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  • Deploying your first VNF with TCA I have shown you how to set up the complete infra with TCA and VCD here. In this article, I will show you how to deploy your first VNF.
  • Scaling out your VNF with TCA I have shown you how to set up the complete infra with TCA and VCD here. I have also shown you how to create your first VNF here. In this article, I will show you how to scale out this VNF using TCA and how to add the scaled out "app VM" to the load balancer using a workflow.
  • Deploy a NFV Lab with VMware TCA and VCD Last year VMware released the VMware Telco Cloud Automation (TCA) platform, which is a platform designed to help Cloud Service Providers (a.k.a. Telcos) onboard new applications, automate the design and deployment of both Virtual Network Functions (VNFs) and Cloud-native Network Functions (CNFs). This article will give you detailed step-by-step instructions to get started with testing out how TCA is set up and how this integrates with all other Software-Defined Data Center (SDDC) components. In this article, I will use VMware Cloud Director (VCD) as the Network Function Virtualisation (NFV) Virtualised Infrastructure Manager (VIM).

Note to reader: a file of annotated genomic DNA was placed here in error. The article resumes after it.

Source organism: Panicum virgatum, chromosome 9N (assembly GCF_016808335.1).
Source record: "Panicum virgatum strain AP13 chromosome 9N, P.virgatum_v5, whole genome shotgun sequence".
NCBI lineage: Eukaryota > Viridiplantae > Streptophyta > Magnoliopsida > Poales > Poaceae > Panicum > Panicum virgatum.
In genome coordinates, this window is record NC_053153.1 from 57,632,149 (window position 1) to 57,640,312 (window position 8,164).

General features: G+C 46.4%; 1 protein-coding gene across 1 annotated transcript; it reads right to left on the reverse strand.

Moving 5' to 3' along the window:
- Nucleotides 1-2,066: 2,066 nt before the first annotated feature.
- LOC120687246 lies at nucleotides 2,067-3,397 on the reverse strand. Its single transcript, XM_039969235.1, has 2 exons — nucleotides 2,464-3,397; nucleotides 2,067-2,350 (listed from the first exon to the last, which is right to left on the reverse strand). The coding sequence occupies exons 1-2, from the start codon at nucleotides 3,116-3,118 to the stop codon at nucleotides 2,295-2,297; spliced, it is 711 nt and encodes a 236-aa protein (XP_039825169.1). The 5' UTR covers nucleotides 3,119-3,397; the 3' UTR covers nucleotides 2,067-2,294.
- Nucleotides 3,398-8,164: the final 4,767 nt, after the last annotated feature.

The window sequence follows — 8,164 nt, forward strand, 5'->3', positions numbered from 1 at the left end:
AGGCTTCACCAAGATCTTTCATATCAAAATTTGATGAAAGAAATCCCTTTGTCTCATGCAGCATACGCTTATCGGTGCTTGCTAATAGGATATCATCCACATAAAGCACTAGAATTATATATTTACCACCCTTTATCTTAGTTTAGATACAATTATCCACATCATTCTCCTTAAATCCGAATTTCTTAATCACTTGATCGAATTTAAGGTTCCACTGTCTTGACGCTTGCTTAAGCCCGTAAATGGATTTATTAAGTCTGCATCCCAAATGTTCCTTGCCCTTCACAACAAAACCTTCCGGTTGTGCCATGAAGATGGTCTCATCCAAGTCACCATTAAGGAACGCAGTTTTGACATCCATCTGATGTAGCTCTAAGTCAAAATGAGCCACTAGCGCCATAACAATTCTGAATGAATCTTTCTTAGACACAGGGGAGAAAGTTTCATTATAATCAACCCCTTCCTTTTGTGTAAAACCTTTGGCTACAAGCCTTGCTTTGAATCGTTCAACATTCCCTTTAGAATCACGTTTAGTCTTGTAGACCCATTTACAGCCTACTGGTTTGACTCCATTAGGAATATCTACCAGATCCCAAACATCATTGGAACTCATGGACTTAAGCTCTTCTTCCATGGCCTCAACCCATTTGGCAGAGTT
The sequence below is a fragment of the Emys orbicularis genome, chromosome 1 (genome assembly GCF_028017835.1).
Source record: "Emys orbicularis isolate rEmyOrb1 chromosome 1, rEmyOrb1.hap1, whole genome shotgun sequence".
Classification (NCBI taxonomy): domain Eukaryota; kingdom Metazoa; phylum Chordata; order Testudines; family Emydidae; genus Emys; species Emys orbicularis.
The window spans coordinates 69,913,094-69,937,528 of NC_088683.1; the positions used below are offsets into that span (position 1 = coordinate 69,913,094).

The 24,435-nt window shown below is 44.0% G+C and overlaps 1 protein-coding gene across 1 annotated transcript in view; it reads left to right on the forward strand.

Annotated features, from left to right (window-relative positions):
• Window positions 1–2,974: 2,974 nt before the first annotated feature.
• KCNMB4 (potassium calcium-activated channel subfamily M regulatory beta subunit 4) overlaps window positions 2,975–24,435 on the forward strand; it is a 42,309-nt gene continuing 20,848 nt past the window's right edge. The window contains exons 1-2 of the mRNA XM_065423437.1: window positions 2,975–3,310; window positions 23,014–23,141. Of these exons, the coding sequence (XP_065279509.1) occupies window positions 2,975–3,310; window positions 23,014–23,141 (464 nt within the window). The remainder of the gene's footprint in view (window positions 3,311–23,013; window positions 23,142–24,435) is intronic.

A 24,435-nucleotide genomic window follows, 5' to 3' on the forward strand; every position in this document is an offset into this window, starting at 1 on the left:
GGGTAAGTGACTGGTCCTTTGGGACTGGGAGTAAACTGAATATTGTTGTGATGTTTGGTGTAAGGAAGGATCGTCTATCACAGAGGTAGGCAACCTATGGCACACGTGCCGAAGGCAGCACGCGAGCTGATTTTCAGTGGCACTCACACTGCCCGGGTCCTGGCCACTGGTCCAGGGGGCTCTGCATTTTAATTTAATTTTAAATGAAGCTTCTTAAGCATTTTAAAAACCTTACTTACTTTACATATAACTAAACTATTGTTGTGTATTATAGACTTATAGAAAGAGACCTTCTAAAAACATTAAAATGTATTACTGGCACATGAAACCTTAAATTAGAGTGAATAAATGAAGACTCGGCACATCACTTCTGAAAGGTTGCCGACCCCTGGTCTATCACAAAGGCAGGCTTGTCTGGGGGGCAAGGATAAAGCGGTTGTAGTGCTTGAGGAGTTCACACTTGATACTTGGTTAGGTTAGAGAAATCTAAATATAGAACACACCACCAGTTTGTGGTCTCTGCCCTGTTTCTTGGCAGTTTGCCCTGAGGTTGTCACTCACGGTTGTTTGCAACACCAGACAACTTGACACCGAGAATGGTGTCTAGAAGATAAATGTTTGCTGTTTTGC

• Books
  • VMware Cloud Director Basics with NSX-T This article will explain how you can integrate NSX-T into VMware Cloud Director to provide Network and Security capabilities across different tenants. To integrate NSX-T with VMware Cloud Director, you also need to know a bit about VMware Cloud Director and how it is installed, configured, and typical use-cases.
  • Hub and Spoke Layer 2 VPNs between multiple NSX-T enabled sites In this wiki article, I will explain how to set up Hub and Spoke Layer 2 VPNs between multiple NSX-T enabled sites.
  • NSX-T (nested) Lab with (3) different sites (and full (nested) SDDC deployment) This article will explain how you created a full nested SDDC Lab with NSX-T inside your vSphere environment. I will show you how to create three fully isolated Pod environments where each Pod can be seen as a private cloud/location/region or lab on its own. Each Pod can be seen as a location:

    - Pod 100 (GREEN) = Palo Alto
    - Pod 110 (BLUE) = Rotterdam
    - Pod 120 (ORANGE) = Singapore

    With this lab consisting of three pods, you will be able to create your own NSX-T Federation lab. The configuration and deployment of Federation are out of scope for this article. What is in scope here is primarily setting up the infrastructure to test NSX-T across multiple locations.